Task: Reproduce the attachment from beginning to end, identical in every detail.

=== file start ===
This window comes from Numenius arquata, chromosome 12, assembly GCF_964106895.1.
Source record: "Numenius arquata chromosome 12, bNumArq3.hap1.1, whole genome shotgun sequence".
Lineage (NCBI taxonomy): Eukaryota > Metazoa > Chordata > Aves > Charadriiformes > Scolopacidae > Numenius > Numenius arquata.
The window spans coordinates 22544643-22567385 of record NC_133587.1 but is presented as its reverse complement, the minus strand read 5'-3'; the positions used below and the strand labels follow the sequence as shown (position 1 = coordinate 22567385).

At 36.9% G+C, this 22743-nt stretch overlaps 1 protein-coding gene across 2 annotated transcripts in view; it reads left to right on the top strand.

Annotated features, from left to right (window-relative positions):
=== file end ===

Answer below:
This window comes from Numenius arquata, chromosome 12, assembly GCF_964106895.1.
Source record: "Numenius arquata chromosome 12, bNumArq3.hap1.1, whole genome shotgun sequence".
Lineage (NCBI taxonomy): Eukaryota > Metazoa > Chordata > Aves > Charadriiformes > Scolopacidae > Numenius > Numenius arquata.
The window spans coordinates 22544643-22567385 of record NC_133587.1 but is presented as its reverse complement, the minus strand read 5'-3'; the positions used below and the strand labels follow the sequence as shown (position 1 = coordinate 22567385).

At 36.9% G+C, this 22743-nt stretch overlaps 1 protein-coding gene across 2 annotated transcripts in view; it reads left to right on the top strand.

Annotated features, from left to right (window-relative positions):